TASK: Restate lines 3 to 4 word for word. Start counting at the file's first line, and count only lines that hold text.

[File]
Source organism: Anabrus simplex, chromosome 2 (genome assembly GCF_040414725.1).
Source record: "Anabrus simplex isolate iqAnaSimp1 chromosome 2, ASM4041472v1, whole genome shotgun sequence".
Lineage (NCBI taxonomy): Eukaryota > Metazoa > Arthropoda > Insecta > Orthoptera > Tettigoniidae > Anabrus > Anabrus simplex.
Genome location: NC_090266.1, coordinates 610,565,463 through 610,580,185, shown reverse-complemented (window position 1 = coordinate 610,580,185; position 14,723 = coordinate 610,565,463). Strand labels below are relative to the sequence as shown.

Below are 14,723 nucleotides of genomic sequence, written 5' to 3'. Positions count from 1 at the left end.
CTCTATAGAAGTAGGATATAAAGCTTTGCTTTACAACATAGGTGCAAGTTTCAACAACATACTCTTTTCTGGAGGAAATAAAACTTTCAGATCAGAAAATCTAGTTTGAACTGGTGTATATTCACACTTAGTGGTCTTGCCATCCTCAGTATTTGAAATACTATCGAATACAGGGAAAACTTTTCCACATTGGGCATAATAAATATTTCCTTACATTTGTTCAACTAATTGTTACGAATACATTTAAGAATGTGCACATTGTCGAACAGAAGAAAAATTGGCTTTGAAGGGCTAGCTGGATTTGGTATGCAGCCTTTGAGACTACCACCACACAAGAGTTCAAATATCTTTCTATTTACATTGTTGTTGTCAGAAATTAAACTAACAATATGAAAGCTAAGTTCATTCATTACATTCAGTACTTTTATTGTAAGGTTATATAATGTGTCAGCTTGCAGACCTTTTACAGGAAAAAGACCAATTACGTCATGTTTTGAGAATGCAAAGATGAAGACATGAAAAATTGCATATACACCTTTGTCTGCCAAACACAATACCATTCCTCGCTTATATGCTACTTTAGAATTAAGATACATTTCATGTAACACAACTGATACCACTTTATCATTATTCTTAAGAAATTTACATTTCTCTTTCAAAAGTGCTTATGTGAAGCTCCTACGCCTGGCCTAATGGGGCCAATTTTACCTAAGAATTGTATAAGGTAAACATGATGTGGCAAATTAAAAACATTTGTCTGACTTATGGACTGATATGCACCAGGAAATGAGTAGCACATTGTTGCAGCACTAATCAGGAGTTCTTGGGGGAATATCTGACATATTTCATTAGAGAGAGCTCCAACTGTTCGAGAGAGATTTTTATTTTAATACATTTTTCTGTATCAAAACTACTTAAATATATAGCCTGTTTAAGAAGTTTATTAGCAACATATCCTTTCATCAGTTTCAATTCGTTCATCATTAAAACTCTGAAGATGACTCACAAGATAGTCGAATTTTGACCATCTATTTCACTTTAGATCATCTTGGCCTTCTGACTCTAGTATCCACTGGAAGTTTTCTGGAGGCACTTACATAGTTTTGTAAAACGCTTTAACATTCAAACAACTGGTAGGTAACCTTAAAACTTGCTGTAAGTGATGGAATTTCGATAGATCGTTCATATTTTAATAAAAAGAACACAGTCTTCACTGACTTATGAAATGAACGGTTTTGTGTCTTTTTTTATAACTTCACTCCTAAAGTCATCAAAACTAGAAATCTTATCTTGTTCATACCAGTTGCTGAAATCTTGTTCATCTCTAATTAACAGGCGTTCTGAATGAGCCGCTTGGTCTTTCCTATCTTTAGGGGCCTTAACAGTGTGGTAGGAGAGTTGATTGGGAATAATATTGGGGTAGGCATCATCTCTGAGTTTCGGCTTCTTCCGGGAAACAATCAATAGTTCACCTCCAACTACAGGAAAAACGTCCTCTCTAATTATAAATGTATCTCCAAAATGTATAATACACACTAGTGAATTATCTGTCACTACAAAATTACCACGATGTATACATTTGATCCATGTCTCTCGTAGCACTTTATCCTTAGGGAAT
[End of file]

Lineage (NCBI taxonomy): Eukaryota > Metazoa > Arthropoda > Insecta > Orthoptera > Tettigoniidae > Anabrus > Anabrus simplex.
Genome location: NC_090266.1, coordinates 610,565,463 through 610,580,185, shown reverse-complemented (window position 1 = coordinate 610,580,185; position 14,723 = coordinate 610,565,463). Strand labels below are relative to the sequence as shown.